Sitting up, Susan clutched the sheets to her, eyes wide. Looking at her, Hank’s skin crinkled with goosebumps. Scrambling to her feet, she snatched her robe from the closet door and whirled into it; seized a towel and wrapped it around her head. Hank had to admire her skill at improvisation. What better way to explain being in a bathrobe in the middle of the day than to be showering off the dust and smell of the Pottery?

Hank knew better than to follow but as she disappeared through the door he started to get dressed, pulling on slacks and shirt, running a comb through his unruly black hair, tying his shoes, listening to the voices.

A man’s, low, rumbling and slow.

“What happened?” Susan’s voice sounded anxious.

A reply came that Hank couldn’t quite make out as he walked to the door and listened; imagined Susan, tall and slender in her chenille robe, edges clutched close in her hand, the officer or official or Sargent or whomever he was knowing she was naked under that robe, looking her up and down and wondering if he should make a pass.

Her voice again. “Is he all right?”

Moving to the front window Hank saw a view of the Bermuda grass lawn, palm tree, and a corner of the front porch. The blind was down, of course, to hide their love-making activities from passersby, but if Hank angled his eye a certain way, he could make out a Los Angeles County police car parked on the street.

Joseph was in trouble again.

It happened regularly and Susan dealt with each occurrence in a calm, orderly fashion. But this time, her voice wasn’t resigned or angry or frustrated, but genuinely worried. An expert at voices, at timbre and inflection and the different ways a certain story could be told, Hank knew that Joseph had been hurt—not in jail or the crazy house.

The policeman went away, heavy tread sounding on the steps. Hank watched him saunter down the walk and around to the driver’s side of the cruiser, hesitate and look back at the house. Hank knew the policeman wasn’t looking back to check the grounds or look for clues. He was looking back because he had just been speaking to a beautiful woman in a bathrobe, and he was wishing he didn’t have to leave.

The bedroom door squeaked behind Hank. Susan came into the room, jaw set, eyes narrow with purpose. Without a word to Hank she swung out of her robe and let it fall to the floor. Hank was instantly hard, watching the flesh of her hips and butt jiggle as she yanked open her dresser drawer and pulled out her panties. He knew her like this, focused and intent whenever dealing with the issues of her brother Joseph. Hank wanted to ask her what had happened, but he knew better.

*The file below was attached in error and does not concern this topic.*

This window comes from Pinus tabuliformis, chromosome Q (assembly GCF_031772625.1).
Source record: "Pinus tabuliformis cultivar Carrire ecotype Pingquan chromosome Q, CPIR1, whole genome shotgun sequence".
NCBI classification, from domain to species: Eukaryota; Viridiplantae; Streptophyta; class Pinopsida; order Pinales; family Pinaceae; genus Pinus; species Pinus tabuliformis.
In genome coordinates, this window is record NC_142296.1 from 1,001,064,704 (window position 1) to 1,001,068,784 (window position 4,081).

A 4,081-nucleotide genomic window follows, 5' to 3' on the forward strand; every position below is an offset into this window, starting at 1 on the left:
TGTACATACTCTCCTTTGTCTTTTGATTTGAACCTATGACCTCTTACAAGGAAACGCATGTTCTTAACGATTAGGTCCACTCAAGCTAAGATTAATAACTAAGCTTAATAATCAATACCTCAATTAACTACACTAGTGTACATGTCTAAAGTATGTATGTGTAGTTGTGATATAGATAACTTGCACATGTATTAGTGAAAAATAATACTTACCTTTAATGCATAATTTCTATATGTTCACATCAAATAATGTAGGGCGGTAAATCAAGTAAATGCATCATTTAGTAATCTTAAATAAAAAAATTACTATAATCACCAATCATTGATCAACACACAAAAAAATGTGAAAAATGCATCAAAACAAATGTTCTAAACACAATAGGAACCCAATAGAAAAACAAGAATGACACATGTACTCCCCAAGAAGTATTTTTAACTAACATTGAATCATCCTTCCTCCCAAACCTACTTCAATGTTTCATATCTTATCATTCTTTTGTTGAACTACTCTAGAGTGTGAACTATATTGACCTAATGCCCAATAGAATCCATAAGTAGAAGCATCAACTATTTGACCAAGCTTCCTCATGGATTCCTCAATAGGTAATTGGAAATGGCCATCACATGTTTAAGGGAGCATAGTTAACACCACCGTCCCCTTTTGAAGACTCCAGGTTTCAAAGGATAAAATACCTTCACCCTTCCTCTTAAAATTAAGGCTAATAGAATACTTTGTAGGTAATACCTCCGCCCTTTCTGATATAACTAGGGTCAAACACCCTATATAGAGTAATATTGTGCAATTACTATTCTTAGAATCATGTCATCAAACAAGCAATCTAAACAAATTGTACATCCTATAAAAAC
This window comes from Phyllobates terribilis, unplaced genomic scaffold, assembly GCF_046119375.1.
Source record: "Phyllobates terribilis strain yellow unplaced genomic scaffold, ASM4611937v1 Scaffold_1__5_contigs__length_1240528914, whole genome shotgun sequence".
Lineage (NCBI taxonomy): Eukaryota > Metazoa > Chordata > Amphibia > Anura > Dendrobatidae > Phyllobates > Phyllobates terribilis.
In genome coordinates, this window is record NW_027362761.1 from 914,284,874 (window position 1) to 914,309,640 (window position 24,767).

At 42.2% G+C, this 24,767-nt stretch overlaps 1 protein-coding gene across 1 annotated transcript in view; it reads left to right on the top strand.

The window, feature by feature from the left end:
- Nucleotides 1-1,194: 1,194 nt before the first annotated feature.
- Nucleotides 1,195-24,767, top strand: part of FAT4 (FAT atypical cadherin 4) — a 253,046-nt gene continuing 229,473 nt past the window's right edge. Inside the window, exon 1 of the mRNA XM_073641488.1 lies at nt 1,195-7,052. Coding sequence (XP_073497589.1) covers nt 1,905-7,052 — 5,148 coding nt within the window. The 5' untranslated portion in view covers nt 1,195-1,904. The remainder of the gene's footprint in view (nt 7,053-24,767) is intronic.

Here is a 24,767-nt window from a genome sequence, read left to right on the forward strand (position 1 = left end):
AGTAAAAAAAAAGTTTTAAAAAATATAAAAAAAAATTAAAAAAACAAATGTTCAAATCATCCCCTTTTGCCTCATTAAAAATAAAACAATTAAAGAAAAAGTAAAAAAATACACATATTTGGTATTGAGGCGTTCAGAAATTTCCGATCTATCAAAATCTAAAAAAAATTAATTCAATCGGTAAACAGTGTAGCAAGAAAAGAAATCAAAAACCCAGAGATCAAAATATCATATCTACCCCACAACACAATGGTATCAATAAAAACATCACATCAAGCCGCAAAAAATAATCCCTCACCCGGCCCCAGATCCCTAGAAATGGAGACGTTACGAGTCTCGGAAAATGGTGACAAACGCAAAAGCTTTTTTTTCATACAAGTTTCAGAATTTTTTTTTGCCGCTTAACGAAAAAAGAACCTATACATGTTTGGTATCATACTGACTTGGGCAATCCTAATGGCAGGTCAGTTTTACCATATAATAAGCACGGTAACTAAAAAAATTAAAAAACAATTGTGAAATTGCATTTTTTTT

More than that, he wanted to touch her, run his hands across her bottom and up her curves and under her arms and onto her breasts. Before he knew what he was doing he had crossed the room, stood behind her and slid one hand under the elastic of her panties. She slapped it away.

“I have to go to the hospital,” she said, her voice like rasping insects. Hank loved everything about Susan, piercing, judging glare, firm, no-nonsense lips, little ears, bitten nails and rainbow of colored glazes staining her cuticles. Her crooked teeth. But her voice was hard to take.

Buckling her bra, she yanked a wrinkled yellow sweater from another drawer. Shrugging it over her head, she unloosed her hair from the neck and stopped. Hank waited, breathing in her complex aromas, trying to find himself in there.

She gazed at him in the mirror. “Joseph jumped off the streetcar while it was moving. Yelling something about an old man under the tracks. He broke both his ankles.”

“Wow”, was all Hank could think to say. He didn’t want her to leave to rescue her crazy brother. He wanted her here, with him. Hank wanted her to commit Joseph to Camarillo Nut House forever and let Hank move in with her. Marry her even.

As if she saw all this on his face, Susan’s look soured. “Hank, you are such a child. You have to go—wait, do you want a ride? I can drop you off.”

Swallowing, Hank shook his head. He didn’t want to act like a child. He wanted to act like the adult he was. He was the mature one, anyway, the steady one, the one, his mother said, who didn’t need as much attention.

“I have my bike.”

“Oh right. Your racing bike.”

Hank didn’t bother to correct her. The French racing bicycle was in the garage at home, oiled and cleaned and tuned, built for cross country racing. Around town he used the Raleigh, a 3 speed touring bike.

What would a mature guy do, an older guy like the policeman, burly and confident, who had looked Susan up and down?

“Do you want me to go with you? To the hospital, I mean?”

Susan was pulling on a pair of loose slacks. Zipping them up the side, she gave him a quizzical look.

“No, I’ll be OK. I’ve been doing this a long time now on my own.” She looked at him a second. “You’re such a boy.”